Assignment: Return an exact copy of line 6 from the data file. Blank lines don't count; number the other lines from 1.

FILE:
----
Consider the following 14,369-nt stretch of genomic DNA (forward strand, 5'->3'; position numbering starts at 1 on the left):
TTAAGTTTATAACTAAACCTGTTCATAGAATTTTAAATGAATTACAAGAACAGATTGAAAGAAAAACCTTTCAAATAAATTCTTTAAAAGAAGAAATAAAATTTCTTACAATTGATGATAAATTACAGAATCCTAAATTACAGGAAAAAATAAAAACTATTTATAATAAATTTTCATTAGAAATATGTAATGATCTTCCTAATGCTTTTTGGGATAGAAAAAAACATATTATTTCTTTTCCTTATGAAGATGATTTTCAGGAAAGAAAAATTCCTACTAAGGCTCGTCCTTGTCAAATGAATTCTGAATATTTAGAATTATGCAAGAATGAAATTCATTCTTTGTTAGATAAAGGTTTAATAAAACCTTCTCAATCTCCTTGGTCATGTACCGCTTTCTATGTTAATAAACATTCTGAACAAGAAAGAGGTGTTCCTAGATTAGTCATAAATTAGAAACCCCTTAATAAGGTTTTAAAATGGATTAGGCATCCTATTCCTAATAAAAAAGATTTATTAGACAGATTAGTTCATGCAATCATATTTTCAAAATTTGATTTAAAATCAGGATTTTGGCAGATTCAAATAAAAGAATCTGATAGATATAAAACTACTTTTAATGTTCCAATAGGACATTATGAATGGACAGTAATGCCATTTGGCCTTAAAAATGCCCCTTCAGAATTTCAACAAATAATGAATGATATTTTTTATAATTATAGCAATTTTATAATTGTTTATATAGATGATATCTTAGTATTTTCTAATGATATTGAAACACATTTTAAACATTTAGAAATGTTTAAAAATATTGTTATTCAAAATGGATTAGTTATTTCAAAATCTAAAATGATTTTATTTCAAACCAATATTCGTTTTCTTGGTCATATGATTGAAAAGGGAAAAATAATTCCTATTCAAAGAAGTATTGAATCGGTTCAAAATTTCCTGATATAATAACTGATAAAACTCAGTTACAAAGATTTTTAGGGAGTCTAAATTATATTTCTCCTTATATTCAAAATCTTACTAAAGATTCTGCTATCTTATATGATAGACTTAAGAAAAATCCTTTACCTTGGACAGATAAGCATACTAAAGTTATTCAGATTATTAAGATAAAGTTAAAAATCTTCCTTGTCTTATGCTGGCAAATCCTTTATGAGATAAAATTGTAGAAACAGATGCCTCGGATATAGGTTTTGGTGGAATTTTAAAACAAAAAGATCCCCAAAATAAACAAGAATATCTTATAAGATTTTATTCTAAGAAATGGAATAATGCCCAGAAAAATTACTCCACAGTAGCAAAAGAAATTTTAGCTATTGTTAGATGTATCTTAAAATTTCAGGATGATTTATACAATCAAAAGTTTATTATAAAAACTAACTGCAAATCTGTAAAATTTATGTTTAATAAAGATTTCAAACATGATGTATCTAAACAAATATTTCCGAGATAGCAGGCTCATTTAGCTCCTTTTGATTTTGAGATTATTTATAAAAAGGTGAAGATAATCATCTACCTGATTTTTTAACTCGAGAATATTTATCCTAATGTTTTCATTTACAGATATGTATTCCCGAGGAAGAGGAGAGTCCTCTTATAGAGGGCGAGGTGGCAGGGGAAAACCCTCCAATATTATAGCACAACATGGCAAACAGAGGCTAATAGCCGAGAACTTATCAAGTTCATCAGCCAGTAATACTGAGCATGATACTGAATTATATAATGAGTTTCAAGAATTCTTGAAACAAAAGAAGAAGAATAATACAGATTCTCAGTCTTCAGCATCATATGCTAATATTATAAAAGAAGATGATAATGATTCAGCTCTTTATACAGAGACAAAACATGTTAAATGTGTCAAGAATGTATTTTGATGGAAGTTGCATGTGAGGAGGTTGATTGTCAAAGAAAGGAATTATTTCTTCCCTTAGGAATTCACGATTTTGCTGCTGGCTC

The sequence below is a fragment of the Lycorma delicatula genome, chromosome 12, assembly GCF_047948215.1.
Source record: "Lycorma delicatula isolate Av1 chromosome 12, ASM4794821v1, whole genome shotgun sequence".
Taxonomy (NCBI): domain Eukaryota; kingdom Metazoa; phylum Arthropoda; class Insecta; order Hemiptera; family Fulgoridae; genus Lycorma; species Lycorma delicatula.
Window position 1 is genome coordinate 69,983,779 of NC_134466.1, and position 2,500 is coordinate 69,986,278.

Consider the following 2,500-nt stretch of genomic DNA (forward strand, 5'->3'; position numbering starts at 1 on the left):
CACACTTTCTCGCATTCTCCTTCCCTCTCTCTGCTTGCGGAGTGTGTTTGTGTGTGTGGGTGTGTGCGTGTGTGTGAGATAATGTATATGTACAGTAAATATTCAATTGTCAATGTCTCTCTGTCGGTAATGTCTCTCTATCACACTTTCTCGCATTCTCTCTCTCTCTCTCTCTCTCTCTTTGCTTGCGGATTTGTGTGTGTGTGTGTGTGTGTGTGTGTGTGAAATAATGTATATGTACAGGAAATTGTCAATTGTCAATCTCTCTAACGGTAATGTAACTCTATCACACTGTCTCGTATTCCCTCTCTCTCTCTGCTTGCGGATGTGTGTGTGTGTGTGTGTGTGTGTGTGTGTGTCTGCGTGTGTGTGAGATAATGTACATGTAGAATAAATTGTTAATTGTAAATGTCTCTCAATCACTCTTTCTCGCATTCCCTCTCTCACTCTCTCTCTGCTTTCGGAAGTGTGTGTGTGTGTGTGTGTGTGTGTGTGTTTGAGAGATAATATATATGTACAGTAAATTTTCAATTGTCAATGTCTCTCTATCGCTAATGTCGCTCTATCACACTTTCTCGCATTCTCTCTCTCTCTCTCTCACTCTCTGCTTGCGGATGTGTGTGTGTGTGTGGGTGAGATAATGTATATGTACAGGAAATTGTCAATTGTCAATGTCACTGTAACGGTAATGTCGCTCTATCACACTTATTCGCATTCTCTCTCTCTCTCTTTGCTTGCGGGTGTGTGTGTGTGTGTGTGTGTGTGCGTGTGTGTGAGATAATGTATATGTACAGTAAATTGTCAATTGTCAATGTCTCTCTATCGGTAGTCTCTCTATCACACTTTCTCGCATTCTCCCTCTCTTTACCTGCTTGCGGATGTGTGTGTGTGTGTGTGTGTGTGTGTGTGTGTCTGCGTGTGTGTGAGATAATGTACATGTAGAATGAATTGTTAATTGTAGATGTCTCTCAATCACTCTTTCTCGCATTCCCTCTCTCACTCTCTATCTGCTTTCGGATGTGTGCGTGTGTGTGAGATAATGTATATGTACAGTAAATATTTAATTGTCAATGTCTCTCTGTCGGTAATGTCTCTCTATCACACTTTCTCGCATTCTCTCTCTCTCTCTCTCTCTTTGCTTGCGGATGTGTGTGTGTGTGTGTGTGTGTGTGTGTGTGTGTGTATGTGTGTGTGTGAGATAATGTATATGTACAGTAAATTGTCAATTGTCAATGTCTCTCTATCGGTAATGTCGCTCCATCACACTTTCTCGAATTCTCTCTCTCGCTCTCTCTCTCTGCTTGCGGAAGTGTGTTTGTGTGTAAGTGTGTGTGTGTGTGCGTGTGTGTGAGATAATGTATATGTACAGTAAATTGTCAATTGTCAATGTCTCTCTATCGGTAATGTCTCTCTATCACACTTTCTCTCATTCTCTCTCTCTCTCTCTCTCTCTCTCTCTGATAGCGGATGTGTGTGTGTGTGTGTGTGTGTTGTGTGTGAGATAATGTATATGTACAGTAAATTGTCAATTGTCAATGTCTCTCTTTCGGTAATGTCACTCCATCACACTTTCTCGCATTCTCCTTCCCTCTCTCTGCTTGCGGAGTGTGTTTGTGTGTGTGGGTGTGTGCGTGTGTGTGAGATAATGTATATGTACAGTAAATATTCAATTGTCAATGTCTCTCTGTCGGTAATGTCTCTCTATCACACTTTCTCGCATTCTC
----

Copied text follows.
Window position 1 is genome coordinate 69,983,779 of NC_134466.1, and position 2,500 is coordinate 69,986,278.